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Lions Roar : November 2006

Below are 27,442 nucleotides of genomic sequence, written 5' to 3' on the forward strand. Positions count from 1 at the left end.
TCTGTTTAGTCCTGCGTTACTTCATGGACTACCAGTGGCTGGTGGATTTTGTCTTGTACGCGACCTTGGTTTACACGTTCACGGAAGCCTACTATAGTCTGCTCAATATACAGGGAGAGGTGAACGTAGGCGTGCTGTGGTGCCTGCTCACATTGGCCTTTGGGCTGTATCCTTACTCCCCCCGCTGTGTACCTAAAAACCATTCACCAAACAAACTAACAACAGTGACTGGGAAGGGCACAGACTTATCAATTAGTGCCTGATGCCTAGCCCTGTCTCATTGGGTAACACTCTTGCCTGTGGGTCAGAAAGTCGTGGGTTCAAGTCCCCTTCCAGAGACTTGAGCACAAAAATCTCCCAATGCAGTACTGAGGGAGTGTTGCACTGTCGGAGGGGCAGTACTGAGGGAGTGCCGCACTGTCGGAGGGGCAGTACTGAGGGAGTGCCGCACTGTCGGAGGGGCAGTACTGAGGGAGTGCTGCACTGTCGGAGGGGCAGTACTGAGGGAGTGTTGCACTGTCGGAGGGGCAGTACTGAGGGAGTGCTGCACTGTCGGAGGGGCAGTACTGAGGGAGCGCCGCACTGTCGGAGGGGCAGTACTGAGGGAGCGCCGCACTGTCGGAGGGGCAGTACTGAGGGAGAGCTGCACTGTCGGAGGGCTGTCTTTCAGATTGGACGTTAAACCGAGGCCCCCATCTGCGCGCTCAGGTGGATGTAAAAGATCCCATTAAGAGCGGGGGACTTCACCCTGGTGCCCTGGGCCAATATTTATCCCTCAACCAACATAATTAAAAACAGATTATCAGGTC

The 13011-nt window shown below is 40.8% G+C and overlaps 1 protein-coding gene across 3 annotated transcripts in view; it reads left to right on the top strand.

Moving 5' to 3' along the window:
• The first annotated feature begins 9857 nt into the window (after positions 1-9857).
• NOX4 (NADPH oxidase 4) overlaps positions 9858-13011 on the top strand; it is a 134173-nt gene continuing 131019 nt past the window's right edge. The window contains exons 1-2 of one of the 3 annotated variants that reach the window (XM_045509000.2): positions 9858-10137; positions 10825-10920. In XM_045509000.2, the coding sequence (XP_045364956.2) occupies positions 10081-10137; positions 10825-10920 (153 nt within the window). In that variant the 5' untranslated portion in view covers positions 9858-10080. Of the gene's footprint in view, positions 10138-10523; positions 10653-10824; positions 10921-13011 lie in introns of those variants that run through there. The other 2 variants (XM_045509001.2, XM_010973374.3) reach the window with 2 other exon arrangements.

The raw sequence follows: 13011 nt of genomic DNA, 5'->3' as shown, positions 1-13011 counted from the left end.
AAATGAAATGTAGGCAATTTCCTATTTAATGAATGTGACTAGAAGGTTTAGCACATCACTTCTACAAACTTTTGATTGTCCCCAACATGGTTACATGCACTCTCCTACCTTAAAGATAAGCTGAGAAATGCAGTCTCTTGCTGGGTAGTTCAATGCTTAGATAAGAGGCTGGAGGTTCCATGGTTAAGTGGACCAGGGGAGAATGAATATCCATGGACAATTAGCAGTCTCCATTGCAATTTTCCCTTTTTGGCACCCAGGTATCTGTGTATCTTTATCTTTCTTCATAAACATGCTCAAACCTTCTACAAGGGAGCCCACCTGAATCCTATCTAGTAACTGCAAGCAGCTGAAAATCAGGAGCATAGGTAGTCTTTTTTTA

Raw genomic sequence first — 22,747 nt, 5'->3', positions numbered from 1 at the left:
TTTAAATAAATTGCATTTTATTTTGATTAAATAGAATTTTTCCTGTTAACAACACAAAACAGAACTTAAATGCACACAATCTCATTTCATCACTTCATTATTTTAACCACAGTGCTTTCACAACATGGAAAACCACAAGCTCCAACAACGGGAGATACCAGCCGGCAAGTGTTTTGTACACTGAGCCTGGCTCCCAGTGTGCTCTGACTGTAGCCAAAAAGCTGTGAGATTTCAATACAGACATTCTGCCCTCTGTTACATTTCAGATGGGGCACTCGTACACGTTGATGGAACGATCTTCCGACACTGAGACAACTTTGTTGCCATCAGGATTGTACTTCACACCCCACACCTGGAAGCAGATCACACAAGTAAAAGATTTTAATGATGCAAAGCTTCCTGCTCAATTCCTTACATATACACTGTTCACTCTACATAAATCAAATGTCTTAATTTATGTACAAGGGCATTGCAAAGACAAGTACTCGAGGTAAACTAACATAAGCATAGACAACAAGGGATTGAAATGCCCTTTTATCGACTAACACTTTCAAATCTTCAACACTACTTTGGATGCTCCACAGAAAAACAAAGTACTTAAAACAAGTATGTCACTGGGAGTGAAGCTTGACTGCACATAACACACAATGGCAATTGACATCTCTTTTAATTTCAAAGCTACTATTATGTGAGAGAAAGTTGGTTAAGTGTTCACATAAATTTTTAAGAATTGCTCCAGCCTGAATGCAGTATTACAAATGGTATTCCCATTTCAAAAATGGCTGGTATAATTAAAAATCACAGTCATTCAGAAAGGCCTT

SHAMBHALA SUN NOVEMBER 2006 35 THE KIND OF LEADERSHIP we usually encounter in business, in government, and even in our spiritual communities assumes a top-down perspective. At the top are the leaders, who are en- gaged, ambitious, and effective. At the bottom are life’s voyeurs, uninvolved, hesitant, and resigned. In between is everyone else. Neither visionaries nor bystanders, most of us go about our lives and are expected to fit in and do our best to contribute. To a great degree we take this top-down perspective for granted. The Buddhist approach, however, does not encourage us to wait for someone else to take the lead when it comes to contrib- uting to our world. For Buddhists, taking the lead in creating a decent world is at the heart of the Mahayana or bodhisattva ideal. This approach to leadership reveals that the top-down outlook is seriously lacking, for it overlooks a most fundamental human reality: that all human beings instinctively desire to inspire oth- ers, and this can be done by anyone, anywhere, anytime. The instinct to inspire the best in others is completely natu- ral and is at the heart of being a leader. Whether we are a child charming a parent, a neighbor hosting a spring barbecue, or a world leader planning for the future, all of us offer a part of ourselves in order to inspire others. Leadership begins with this simple human gesture to inspire. Instead of the top-down model, the best leadership first oc- curs from the inside out—offering to others a part of ourselves that inspires them. From this perspective, top-down leadership alone is inadequate, because it overlooks the fact that each and every one of us, by our sheer humanity, is capable of leading from the inside out. Typically, when we think of leading, we think of guiding and directing others, pointing the way, setting direction. And surely these are things that leaders do. Yet there is a fundamental hu- man gesture that must take place first, before any leader can guide, direct, or point the way. Leaders must first open. They must step beyond the boundaries of what is familiar and routine and directly touch the people and environment they want to in- spire. Leading others requires that we first open ourselves to the world around us. Many business leaders would find such an approach peculiar. It’s hard to imagine overhearing leaders in the boardroom saying to one another, “Hey, why don’t we all try to open up to one anoth- er?” Such a view of leadership would appear soft or weak. Flow- ers and windows open, not leaders. But from the Buddhist point of view, opening is fundamental to leadership because it is how we become utterly realistic about our circumstances. It is how we abandon our version of reality for the experience of reality itself. I recall waiting for an appointment in an executive reception area of a Fortune 100 company, and on the wall was an impres- sive photograph of the Atlantic Ocean. A lighthouse beamed its guiding light across the waves, and beneath the photo it read, “Vision is not seeing things as they are, but as they will be.” I asked the executive I was visiting what she thought of the saying, and she too had had her doubts. “I wonder how that picture even got up there?” she mused. I couldn’t help running the first part of the saying over and over in my mind: “Vision is not seeing things as they are.” My Buddhist training had taught me the opposite: that not seeing things as they are is blindness, and focusing on the future without first facing reality will lead only to failure. When we are willing to open to our world, we express an in- nate intelligence that is at once sharp but flexible, realistic but not jaundiced, clear-seeing but unassuming. At such moments of openness, we view our workplace without any lenses, undis- tracted by our priorities, our preferences, our vision of the fu- ture. Instead, we grasp directly the full measure of our present circumstances: we recognize the opportunities, appreciate our colleagues’ views, acknowledge the difficulties, and delight in the natural grace and flow of the moment. The Inside-Out Leader Instead of the usual top-down way of leading, says MICHAEL CARROLL, author of Awake at Work, the best leaders work from the inside out, opening themselves to others and sharing what inspires them. ILLUSTRATIONBYLIZAMATTHEWS